taxes

Senate Finance Staff — Old and New — Ready for Tax Challenge
Staffers promoted to replace departed colleagues

From left, Senate Finance majority staffers Jay Khosla, Jeff Wrase, Jen Kuskowski, Julia Lawless, Chris Armstrong, Mark Prater, and Shane Warren in the committee’s Dirksen hearing room. (Tom Williams/CQ Roll Call)

“A little bit like Bill Belichick.”

That’s how Jay Khosla, the new staff director for the Senate Finance Committee, described the personnel management style of Chairman Orrin G. Hatch.

Podcast: Lifting the Spending Caps
Budget Tracker Extra, Episode 31

House Budget Committee Chairwoman Diane Black, R-Tenn., and Ranking Member John Yarmuth, D-Ky., listen to testimony by OMB Director Mick Mulvaney during a committee hearing on May 24, 2017. (Photo By Tom Williams/CQ Roll Call)

Lawmakers on both sides of the aisle would like to lift the spending limits established by law, says CQ budget reporter Jennifer Shutt, adding that it's just the latest budget issue to confront lawmakers along with passing a budget resolution and a tax overhaul.

 

Trump Casts Doubt on GOP Clearing 60-Vote Hurdle in Senate on Tax Bill
Criticizes UK officials after terror attack on London

President Donald Trump speaks during a meeting with Senate Republicans in the East Room of the White House on June 27. On Friday, he again called for Senate GOP leaders to change the rules so legislation can pass with 51 votes; the president said Republicans “can't get” to 60 votes. (Alex Wong/Getty Images file photo)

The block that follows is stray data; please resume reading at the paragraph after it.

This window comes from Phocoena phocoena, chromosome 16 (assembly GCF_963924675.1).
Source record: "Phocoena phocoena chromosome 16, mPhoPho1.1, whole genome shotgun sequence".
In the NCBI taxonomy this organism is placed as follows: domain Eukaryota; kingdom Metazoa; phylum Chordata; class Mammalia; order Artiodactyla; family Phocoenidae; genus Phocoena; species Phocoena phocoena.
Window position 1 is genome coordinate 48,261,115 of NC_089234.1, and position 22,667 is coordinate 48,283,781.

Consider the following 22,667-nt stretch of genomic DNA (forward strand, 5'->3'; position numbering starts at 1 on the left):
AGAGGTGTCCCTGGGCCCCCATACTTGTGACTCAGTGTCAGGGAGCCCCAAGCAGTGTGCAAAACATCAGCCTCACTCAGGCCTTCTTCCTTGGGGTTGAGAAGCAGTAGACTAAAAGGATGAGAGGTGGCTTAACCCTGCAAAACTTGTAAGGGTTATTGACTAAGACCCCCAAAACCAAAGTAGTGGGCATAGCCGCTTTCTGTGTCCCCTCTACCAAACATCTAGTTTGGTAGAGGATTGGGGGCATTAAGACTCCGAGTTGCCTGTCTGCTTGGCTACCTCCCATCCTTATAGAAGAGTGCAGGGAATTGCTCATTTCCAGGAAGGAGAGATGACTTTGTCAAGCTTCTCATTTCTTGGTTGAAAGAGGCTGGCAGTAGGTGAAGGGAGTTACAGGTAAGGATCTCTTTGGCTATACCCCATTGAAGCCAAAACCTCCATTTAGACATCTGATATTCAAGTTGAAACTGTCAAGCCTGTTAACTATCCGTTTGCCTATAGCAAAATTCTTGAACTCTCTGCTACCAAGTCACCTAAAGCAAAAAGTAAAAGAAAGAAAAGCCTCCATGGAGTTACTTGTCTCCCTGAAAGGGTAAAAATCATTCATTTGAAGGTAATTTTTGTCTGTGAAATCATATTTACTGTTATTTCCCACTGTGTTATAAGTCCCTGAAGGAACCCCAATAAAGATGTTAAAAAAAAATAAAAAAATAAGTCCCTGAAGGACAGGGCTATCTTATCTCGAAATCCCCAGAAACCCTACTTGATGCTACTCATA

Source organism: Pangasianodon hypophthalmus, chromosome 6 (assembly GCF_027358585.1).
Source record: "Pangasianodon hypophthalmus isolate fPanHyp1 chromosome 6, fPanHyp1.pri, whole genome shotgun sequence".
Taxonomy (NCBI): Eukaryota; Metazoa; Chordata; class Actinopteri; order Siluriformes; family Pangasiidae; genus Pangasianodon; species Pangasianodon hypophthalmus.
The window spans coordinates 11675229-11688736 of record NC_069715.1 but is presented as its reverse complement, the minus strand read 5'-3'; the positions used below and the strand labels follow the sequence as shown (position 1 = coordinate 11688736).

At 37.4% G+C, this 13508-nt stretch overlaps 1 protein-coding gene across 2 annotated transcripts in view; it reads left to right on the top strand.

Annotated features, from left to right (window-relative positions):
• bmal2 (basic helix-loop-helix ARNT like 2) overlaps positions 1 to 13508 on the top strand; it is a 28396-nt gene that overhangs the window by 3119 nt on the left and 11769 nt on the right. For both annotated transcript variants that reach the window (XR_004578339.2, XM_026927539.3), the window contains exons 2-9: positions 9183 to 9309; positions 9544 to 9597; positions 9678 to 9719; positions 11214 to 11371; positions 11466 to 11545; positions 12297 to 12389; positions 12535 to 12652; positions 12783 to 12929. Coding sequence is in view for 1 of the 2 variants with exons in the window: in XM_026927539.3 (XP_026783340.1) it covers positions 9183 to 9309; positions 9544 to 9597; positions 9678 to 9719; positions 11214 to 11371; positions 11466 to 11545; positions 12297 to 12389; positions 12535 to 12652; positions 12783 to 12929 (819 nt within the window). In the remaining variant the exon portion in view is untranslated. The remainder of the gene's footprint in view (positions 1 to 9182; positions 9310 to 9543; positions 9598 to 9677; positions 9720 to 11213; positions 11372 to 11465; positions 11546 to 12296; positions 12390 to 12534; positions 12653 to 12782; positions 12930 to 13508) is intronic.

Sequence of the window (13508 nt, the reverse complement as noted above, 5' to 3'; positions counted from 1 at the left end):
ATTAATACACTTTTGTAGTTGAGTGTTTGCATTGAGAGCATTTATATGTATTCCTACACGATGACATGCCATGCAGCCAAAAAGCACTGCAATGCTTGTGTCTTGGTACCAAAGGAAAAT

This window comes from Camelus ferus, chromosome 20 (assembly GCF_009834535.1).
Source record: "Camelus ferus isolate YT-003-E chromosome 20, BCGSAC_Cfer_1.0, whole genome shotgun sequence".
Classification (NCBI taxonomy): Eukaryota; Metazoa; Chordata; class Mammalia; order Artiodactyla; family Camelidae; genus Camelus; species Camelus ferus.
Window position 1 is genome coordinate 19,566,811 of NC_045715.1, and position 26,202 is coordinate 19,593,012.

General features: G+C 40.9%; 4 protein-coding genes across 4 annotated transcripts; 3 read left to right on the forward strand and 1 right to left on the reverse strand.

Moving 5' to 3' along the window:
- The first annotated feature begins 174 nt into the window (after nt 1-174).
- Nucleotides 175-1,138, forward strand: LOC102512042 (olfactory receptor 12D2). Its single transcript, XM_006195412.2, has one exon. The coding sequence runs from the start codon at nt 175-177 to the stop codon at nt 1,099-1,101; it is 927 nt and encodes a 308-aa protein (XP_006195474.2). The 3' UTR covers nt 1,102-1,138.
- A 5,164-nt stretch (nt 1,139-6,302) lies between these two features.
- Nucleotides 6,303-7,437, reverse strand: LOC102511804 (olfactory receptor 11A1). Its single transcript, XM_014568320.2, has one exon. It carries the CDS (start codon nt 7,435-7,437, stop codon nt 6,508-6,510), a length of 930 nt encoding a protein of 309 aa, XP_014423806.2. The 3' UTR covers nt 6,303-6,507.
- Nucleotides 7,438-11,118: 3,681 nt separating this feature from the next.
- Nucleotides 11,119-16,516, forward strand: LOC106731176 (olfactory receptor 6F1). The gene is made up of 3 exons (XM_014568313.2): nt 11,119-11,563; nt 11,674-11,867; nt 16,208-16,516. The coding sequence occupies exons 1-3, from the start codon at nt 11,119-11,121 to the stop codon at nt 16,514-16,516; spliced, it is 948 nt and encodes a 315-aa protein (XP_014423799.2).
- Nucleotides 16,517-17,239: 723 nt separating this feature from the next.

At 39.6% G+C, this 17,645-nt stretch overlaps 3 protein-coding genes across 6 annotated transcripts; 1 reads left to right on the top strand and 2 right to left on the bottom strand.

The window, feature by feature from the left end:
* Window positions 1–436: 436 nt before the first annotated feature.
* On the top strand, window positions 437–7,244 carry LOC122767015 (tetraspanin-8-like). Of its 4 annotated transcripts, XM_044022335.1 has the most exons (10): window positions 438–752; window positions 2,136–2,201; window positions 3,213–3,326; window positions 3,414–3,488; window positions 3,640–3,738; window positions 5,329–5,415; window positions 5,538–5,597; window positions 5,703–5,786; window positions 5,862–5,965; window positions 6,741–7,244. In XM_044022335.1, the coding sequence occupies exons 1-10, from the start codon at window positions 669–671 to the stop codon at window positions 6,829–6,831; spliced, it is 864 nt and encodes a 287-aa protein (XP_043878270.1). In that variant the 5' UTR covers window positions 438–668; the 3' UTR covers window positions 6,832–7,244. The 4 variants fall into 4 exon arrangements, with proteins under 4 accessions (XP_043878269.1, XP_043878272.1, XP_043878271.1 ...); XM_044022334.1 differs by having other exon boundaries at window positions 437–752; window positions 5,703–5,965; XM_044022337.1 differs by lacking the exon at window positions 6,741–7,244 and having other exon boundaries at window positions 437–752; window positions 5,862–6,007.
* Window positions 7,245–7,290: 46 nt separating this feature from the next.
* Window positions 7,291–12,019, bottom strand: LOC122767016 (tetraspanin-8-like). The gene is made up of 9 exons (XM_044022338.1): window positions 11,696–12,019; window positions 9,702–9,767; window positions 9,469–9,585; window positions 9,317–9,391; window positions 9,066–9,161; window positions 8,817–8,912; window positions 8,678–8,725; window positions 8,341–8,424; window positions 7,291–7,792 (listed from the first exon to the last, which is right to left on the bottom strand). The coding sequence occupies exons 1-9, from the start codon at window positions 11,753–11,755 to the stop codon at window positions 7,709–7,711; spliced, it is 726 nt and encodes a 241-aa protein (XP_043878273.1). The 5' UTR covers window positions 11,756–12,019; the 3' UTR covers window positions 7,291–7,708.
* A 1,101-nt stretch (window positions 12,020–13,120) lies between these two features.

President Donald Trump on Friday declared Senate Republicans “can’t get” 60 votes in the Senate and again urged GOP leaders to alter rules for major legislation.

He followed his Twitter rant against Senate Republicans with his first comments on Friday’s terrorist attack in London to criticize British security officials.

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Capitol-Ink-09-14-17

How the Calendar Puts Pressure on GOP’s Tax Effort
Party wants to avoid health care-style debacle, Ryan says

House Ways and Means Chairman Kevin Brady talks with reporters in the Capitol on Wednesday after a meeting of the House Republican Conference. (Tom Williams/CQ Roll Call)

Republican lawmakers for months have been talking about a tax overhaul with a sense of urgency, but those words have yet to translate into action.

President Donald Trump seems to want to kick-start the legislative process and took to Twitter on Wednesday with some encouragement. “Move fast Congress!” he tweeted, followed by: “Go Congress, go!”

White House Aide Walks Back Trump’s Tax Hike for Rich Remarks
Democrats’ reactions, however, to president’s words were positive

President Donald Trump (right) meets with Democratic and Republican members of Congress, including Rep. Josh Gottheimer (left), D-N.J., in the Cabinet Room of the White House on Wednesday. A couple hours later, a senior aide sought to clarify his remarks. (Win McNamee/Getty Images)